In a rambling and barely coherent defence of his decision to withdraw the United States from the Paris Climate Agreement, President Donald Trump has opened the door to the possibility the United States “could conceivably go back in” to the Agreement.
Speaking to a room full of reporters alongside Norwegian Prime Minister Erna Solberg on Wednesday, US President Donald Trump was reminded of Norway’s commitment to the Paris Climate Agreement — which he famously called a “bad deal for America” and led him to withdraw the United States from the Agreement back in June of 2017 — and asked “What could persuade you to remain?” (which, presumably should be “return”). His reply (which you can watch below or read here) seems to underline two important issues; Trump’s lack of understanding concerning the Paris Climate Agreement, and his apathy towards the clean energy revolution.
Maybe most baffling was this statement regarding the Paris Climate Agreement: “It treated the United States very unfairly and frankly it’s an agreement I have no problem with but I have a problem with the agreement that they signed because as usual they made a bad deal. So we could conceivably go back in.”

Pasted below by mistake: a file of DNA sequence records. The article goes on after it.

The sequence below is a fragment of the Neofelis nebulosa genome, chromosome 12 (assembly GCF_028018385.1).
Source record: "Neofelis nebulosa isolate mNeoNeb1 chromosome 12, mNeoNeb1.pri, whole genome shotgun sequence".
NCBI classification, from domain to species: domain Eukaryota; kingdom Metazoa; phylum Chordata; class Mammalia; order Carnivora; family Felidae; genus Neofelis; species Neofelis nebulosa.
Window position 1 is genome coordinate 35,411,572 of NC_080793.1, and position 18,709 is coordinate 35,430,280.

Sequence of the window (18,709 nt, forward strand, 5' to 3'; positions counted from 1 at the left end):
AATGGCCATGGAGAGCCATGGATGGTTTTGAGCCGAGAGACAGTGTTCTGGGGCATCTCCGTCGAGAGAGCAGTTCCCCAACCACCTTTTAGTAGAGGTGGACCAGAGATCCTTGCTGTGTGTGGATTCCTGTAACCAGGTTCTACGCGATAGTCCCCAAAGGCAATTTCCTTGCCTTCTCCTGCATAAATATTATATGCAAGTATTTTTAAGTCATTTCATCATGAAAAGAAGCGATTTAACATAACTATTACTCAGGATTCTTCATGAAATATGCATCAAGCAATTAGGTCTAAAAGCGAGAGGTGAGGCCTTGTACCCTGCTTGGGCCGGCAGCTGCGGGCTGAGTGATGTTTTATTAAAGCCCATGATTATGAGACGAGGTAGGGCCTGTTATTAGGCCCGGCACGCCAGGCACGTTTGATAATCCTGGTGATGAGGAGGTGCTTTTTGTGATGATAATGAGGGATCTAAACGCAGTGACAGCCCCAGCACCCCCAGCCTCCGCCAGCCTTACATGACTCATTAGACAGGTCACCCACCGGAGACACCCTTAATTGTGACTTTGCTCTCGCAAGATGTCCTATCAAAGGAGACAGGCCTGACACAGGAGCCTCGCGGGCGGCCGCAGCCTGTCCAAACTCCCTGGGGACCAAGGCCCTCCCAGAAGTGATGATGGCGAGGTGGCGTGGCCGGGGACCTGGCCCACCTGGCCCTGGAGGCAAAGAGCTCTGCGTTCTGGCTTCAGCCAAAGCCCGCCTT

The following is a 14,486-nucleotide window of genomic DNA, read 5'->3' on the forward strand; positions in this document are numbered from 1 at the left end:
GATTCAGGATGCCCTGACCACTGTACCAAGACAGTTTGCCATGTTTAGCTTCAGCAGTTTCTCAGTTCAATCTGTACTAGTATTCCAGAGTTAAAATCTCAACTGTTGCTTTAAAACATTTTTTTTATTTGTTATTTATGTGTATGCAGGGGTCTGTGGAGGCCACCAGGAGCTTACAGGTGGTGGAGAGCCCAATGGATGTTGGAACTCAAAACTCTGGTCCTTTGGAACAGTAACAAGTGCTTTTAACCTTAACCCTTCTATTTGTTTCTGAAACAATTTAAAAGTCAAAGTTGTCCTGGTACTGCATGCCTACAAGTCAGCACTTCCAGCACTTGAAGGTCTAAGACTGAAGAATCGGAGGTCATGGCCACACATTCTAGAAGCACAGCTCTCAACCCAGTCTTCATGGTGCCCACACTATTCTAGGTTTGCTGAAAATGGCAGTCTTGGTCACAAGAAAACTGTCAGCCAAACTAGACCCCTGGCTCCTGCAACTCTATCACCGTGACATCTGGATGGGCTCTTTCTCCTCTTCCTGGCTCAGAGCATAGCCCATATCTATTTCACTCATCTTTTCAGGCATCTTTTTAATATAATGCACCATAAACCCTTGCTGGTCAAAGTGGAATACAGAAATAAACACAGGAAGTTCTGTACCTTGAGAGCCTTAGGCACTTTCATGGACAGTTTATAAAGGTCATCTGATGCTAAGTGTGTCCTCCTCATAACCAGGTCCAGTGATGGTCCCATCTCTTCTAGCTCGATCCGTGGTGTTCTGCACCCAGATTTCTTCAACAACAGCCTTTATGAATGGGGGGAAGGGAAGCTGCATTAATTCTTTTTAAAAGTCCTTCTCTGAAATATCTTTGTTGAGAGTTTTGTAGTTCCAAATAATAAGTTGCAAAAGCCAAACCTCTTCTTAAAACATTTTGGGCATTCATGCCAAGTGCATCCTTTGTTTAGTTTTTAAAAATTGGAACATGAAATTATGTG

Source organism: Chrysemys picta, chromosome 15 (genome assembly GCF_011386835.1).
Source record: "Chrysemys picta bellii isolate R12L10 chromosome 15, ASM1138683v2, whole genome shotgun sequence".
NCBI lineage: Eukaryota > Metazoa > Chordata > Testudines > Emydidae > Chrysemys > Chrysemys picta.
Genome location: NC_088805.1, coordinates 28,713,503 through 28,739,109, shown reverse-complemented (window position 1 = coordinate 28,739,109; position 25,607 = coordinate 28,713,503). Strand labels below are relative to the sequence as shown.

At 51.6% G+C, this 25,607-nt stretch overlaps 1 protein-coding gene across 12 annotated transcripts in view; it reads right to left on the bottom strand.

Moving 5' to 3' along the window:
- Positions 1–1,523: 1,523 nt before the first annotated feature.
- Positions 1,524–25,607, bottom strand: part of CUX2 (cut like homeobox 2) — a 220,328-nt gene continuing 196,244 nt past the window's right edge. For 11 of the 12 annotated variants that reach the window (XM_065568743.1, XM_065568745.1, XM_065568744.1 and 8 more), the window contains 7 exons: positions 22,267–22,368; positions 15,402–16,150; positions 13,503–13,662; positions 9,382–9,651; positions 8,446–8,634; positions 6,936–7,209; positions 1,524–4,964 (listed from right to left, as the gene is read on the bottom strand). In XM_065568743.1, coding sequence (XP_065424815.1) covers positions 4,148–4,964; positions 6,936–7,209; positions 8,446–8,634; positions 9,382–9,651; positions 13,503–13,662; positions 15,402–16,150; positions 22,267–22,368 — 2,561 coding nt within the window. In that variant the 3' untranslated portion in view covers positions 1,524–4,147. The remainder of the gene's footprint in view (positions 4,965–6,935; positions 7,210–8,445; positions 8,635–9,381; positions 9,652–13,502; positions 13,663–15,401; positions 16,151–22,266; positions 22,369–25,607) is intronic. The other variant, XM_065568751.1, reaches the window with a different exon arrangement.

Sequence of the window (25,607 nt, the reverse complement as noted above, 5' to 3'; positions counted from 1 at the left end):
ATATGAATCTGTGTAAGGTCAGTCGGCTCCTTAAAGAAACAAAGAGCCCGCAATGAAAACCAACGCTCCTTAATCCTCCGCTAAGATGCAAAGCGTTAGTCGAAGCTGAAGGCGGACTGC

Trump seems to have advocated both agreement and disagreement with the Agreement within 15 words, while solidifying for all of us that he really doesn’t understand the agreement. The Agreement required countries create their own climate action plans and restrictions, and the Agreement does not actually contain any formal penalties for nations that fail to meet their own self-imposed targets. But you’d never know that if you only took Trump’s word for it.
Donald Trump also seems to believe that the United States is “very strong on the environment” and that the country’s Environmental Protection Agency (EPA) is out to protect the environment. Of course, again, this belief is betrayed by the reality of the situation — specifically regarding the man Trump appointed to run the EPA, Scott Pruitt, who has spent most of his career attacking the EPA and attempting to restrict its imposition of regulations to protect the environment.
In the end, should we believe Donald Trump actually believes the United States “could conceivably go back” to the Paris Climate Agreement? No. His comments were delivered for the benefit of his guest — the Norwegian Prime Minister — Norway’s journalists who were in the room, and to get through to the next question.